EMD 53998 sensitizes the contractile proteins to calcium in intact ferret ventricular muscle.
EMD 53998 (a thiadiazinone) is an inotropic drug that produces a pronounced increase in the Ca2+ sensitivity of the contractile proteins in skinned cardiac fibers. The present study was undertaken to determine whether this effect on Ca2+ sensitivity could explain the increase in tension observed in intact ventricular muscle. The experiments were performed on isolated ferret papillary muscles that had been microinjected with aequorin to measure the intracellular Ca2+ concentration. Force and intracellular Ca2+ concentration were monitored before, during, and after application of EMD 53998. EMD 53998 (5 microM) increased developed tension by 230%; aequorin light transients increased by only 85%, and this increase was reduced and became insignificant in the presence of agents that prevent catecholamine release. When a similar increase in developed tension was produced by elevation of extracellular calcium, the aequorin light transients increased by 240%. Thus, EMD 53998 produces a substantial Ca2+ sensitization in intact ventricular muscle, and this can explain most of its inotropic effect. In addition, EMD 53998 caused a small prolongation of the time course of contraction and a small reduction of the time course of the aequorin light transient. A computer model is described that shows that both these effects can be explained by the effect of EMD 53998 on Ca2+ sensitivity. At much higher concentrations, EMD 53998 also caused an increase in resting tension. EMD 53998 is the first agent for which much of the inotropic effect in intact cardiac muscle can be accounted for by increased Ca2+ sensitivity of the contractile proteins. Inotropic agents with this mechanism of action cause increased force production with much less increase in the intracellular Ca2+ transients than conventional agents and, therefore, increase the energy efficiency of the myocardium and are less likely to cause Ca(2+)-activated arrhythmias.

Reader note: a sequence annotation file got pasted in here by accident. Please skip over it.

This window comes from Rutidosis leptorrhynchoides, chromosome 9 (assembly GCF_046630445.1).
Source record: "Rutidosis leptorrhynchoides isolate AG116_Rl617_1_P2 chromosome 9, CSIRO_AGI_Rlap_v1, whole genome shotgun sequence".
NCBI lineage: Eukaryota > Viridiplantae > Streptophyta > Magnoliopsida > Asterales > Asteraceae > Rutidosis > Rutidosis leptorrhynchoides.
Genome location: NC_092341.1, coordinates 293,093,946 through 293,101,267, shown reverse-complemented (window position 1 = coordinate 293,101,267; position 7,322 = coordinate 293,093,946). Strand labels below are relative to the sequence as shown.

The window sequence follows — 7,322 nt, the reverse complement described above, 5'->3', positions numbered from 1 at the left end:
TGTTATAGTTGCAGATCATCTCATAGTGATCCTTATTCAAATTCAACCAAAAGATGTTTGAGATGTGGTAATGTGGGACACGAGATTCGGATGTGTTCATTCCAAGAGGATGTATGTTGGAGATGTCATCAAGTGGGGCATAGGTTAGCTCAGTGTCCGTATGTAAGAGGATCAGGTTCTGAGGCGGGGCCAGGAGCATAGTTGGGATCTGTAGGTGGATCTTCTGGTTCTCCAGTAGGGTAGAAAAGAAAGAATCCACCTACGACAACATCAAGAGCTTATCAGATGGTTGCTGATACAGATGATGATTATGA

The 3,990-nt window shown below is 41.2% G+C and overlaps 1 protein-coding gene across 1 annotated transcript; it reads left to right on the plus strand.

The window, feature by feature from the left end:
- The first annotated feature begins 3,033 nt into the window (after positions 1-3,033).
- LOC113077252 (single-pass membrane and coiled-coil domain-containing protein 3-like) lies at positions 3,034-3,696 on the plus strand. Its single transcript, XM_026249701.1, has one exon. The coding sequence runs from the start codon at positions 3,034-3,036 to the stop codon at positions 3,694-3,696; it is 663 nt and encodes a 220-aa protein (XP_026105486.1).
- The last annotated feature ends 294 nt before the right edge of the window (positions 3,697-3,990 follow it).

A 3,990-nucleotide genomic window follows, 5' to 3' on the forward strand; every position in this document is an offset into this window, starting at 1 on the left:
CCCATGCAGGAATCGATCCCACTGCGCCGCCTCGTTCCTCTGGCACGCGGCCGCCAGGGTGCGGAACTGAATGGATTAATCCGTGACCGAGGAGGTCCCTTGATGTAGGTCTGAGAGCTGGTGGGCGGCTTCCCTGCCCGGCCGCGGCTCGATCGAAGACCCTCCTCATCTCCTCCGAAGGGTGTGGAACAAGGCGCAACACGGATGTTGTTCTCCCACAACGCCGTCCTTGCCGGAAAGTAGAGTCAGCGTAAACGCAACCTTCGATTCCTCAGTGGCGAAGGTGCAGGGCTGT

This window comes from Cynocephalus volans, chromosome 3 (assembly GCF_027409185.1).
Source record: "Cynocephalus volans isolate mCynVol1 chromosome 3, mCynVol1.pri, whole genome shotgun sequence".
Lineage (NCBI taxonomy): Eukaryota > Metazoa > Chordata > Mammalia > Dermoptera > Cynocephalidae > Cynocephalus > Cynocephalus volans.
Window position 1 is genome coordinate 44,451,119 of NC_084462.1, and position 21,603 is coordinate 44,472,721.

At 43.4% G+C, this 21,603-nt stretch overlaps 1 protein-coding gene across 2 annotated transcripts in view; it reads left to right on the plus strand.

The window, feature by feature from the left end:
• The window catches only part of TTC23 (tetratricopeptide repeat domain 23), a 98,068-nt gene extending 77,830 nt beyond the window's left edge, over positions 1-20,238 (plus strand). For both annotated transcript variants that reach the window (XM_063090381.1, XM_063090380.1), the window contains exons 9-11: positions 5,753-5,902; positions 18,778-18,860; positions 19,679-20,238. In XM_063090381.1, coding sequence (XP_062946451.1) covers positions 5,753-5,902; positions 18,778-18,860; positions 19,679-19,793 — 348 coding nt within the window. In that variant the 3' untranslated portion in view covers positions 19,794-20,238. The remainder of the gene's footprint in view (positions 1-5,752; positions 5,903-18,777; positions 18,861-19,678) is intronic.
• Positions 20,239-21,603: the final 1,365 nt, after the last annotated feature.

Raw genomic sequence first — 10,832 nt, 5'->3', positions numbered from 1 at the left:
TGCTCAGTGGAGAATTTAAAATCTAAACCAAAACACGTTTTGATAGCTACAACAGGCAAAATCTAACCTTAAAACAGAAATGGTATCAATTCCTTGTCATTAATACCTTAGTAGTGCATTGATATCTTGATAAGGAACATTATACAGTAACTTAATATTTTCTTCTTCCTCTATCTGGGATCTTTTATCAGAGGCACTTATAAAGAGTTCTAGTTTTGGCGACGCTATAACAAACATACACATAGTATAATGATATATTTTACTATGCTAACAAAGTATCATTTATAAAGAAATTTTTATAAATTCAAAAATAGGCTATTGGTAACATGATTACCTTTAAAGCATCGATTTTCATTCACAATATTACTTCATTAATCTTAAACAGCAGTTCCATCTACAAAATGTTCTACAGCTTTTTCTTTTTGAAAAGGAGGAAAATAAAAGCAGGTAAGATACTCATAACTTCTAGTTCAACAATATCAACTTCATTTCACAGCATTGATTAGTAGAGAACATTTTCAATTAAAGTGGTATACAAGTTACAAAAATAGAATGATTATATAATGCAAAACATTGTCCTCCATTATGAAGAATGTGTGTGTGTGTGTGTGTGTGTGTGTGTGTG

- Copyright © 1991 by American Heart Association